Magic bullet (medicine)

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The magic bullet is a scientific concept developed by a German Nobel laureate Paul Ehrlich in 1907. [1] While working at the Institute of Experimental Therapy (Institut für experimentelle Therapie), Ehrlich formed an idea that it could be possible to kill specific microbes (such as bacteria), which cause diseases in the body, without harming the body itself. He named the hypothetical agent as Zauberkugel, [2] and used the English translation "magic bullet" in The Harben Lectures at London. [3] The name itself is a reference to an old German myth about a bullet that cannot miss its target. Ehrlich had in mind Carl Maria von Weber's popular 1821 opera Der Freischütz , in which a young hunter is required to hit an impossible target in order to marry his bride. [4]


Ehrlich envisioned that just like a bullet fired from a gun to hit a specific target, there could be a way to specifically target invading microbes. His continued research to discover the magic bullet resulted in further knowledge of the functions of the body's immune system, and in the development of Salvarsan, the first effective drug for syphilis, in 1909. His works were the foundation of immunology, and for his contributions he shared the 1908 Nobel Prize in Physiology or Medicine with Élie Metchnikoff [5] . [6]

Ehrlich's discovery of Salvarsan in 1909 for the treatment of syphilis is termed as the first magic bullet. [7] This led to the foundation of the concept of chemotherapy. [8]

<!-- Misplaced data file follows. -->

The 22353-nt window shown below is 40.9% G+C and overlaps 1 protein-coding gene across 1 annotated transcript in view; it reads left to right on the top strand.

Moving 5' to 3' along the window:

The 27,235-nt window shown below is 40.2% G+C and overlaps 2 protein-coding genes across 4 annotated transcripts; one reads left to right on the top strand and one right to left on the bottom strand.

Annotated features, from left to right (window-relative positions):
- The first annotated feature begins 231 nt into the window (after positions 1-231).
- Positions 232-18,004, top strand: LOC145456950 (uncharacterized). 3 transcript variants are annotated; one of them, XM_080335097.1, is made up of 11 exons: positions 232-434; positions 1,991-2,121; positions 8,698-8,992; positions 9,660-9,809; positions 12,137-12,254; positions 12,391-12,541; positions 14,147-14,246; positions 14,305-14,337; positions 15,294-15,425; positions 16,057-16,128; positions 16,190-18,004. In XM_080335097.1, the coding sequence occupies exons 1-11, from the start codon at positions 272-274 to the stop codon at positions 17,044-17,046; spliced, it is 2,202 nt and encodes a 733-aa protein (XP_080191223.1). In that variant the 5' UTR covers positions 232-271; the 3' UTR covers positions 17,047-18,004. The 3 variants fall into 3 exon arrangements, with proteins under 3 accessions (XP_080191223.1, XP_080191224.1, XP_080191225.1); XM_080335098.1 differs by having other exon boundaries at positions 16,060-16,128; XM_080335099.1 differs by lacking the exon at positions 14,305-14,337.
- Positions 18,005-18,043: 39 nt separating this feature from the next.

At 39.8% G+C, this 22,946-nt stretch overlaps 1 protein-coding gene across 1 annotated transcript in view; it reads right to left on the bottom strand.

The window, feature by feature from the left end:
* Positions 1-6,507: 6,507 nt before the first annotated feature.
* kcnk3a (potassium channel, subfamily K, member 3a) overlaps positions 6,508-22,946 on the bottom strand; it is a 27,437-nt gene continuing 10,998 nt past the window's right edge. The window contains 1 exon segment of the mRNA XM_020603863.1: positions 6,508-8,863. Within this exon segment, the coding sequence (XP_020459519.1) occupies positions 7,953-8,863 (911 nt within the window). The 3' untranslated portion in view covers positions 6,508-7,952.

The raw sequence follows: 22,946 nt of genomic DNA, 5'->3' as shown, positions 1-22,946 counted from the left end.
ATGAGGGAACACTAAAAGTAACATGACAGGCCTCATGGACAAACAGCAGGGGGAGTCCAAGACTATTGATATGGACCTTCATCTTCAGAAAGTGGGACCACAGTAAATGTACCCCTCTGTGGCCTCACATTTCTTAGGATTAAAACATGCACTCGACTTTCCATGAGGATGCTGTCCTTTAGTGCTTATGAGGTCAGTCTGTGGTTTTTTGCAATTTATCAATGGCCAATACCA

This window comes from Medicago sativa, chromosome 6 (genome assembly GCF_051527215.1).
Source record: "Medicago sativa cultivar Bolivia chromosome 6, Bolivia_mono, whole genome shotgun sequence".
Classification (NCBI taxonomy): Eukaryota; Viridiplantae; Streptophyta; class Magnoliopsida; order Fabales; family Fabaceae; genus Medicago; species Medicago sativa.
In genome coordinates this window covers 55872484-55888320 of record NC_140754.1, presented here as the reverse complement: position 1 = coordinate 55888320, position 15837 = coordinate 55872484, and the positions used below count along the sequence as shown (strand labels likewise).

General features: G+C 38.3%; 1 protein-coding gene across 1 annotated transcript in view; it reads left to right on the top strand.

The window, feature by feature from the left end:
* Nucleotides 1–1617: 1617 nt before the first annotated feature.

Research on antibody

In the early 1890s, Paul Ehrlich started to work with Emil Behring, professor of medicine at the University of Marburg. Behring had been investigating antibacterial agents and discovered a diphtheria antitoxin. (For that discovery, Bering was the first recipient of the Nobel Prize in Physiology or Medicine in 1901. Ehrlich was also nominated for that year. [9] ) From Behring's work, Ehrlich understood that antibodies produced in the blood could attack invading pathogens without any harmful effect on the body. He speculated that these antibodies act as bullets fired from a gun to target specific microbes. But after further research, he realised that antibodies sometimes failed to kill microbes. This led him to abandon his first idea on magic bullet. [10]

Research on therapeutic properties of dyes

Ehrlich joined the Institute of Experimental Therapy (Institut für experimentelle Therapie) at Frankfurt am Main, Germany, in 1899, becoming the director of its research institute the Georg–Speyer Haus in 1906. Here his research focused on testing arsenical dyes for killing microbes. Arsenic was an infamous poison, and his attempt was criticised. He was publicly lampooned as an imaginary "Dr Phantasus". [2] But Ehrlich's rationale was that the chemical structure called side chain forms antibodies that bind to toxins (such as pathogens and their products); similarly, chemical dyes such as arsenic compounds could also produce such side chains to kill the same microbes. This led him to propose a new concept called "side-chain theory". (Later in 1900, he revised his concept as "receptor theory".) Based on his new theory, he postulated that in order to kill microbes, "wir müssen chemisch zielen lernen" ("we have to learn how to aim chemically"). [11]